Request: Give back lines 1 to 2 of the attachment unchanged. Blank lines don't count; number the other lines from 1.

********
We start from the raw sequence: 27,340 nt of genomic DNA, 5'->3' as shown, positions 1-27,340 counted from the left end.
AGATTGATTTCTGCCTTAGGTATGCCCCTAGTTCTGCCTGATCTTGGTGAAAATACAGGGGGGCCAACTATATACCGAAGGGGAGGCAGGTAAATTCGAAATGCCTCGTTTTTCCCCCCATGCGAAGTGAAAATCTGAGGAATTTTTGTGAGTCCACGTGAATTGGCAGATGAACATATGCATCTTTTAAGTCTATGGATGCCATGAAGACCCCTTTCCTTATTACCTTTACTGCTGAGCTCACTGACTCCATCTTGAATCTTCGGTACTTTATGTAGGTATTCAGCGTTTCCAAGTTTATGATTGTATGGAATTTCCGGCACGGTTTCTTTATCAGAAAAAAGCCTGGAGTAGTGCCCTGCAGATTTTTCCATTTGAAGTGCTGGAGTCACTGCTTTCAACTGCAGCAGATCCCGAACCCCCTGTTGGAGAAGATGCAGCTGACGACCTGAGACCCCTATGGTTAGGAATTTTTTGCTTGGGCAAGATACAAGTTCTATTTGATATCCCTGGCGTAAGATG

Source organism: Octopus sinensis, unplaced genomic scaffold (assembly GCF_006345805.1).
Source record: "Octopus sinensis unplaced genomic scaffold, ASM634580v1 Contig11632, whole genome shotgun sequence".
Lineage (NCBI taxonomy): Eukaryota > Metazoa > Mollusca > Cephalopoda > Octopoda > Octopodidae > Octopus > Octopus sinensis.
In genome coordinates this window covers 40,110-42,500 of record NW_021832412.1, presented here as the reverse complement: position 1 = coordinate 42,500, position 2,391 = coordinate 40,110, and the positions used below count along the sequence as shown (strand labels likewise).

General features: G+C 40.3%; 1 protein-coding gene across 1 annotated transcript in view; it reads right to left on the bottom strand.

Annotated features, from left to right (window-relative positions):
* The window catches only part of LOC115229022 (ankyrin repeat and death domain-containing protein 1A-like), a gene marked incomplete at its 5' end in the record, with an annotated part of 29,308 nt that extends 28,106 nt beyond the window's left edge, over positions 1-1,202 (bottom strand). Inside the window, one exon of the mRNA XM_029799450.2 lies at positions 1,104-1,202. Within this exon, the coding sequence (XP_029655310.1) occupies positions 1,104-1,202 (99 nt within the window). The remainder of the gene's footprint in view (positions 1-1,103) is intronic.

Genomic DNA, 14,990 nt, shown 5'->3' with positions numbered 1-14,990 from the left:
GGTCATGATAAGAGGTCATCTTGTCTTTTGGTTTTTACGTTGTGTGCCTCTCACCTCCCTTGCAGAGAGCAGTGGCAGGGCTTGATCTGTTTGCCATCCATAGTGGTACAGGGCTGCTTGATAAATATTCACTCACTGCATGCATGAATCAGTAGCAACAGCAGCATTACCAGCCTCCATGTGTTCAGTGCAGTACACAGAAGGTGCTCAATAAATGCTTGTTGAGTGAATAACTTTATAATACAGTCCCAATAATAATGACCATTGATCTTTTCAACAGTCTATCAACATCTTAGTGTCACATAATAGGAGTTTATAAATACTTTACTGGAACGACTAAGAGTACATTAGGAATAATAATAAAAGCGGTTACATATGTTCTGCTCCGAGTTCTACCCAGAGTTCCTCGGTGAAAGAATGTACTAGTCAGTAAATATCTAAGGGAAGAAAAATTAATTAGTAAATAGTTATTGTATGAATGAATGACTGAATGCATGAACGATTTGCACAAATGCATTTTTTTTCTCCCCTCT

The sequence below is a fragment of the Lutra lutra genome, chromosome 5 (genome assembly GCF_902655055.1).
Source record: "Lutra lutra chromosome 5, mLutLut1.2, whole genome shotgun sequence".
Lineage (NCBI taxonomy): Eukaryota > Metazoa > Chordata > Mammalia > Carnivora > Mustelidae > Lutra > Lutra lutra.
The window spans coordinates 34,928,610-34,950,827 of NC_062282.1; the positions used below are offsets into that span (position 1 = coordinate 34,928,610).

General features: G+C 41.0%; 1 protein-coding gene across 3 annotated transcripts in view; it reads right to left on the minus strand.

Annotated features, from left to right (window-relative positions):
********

We start from the raw sequence: 27,340 nt of genomic DNA, 5'->3' as shown, positions 1-27,340 counted from the left end.
AGATTGATTTCTGCCTTAGGTATGCCCCTAGTTCTGCCTGATCTTGGTGAAAATACAGGGGGGCCAACTATATACCGAAGGGGAGGCAGGTAAATTCGAAATGCCTCGTTTTTCCCCCCATGCGAAGTGAAAATCTGAGGAATTTTTGTGAGTCCACGTGAATTGGCAGATGAACATATGCATCTTTTAAGTCTATGGATGCCATGAAGACCCCTTTCCTTATTACCTTTACTGCTGAGCTCACTGACTCCATCTTGAATCTTCGGTACTTTATGTAGGTATTCAGCGTTTCCAAGTTTATGATTGTATGGAATTTCCGGCACGGTTTCTTTATCAGAAAAAAGCCTGGAGTAGTGCCCTGCAGATTTTTCCATTTGAAGTGCTGGAGTCACTGCTTTCAACTGCAGCAGATCCCGAACCCCCTGTTGGAGAAGATGCAGCTGACGACCTGAGACCCCTATGGTTAGGAATTTTTTGCTTGGGCAAGATACAAGTTCTATTTGATATCCCTGGCGTAAGATG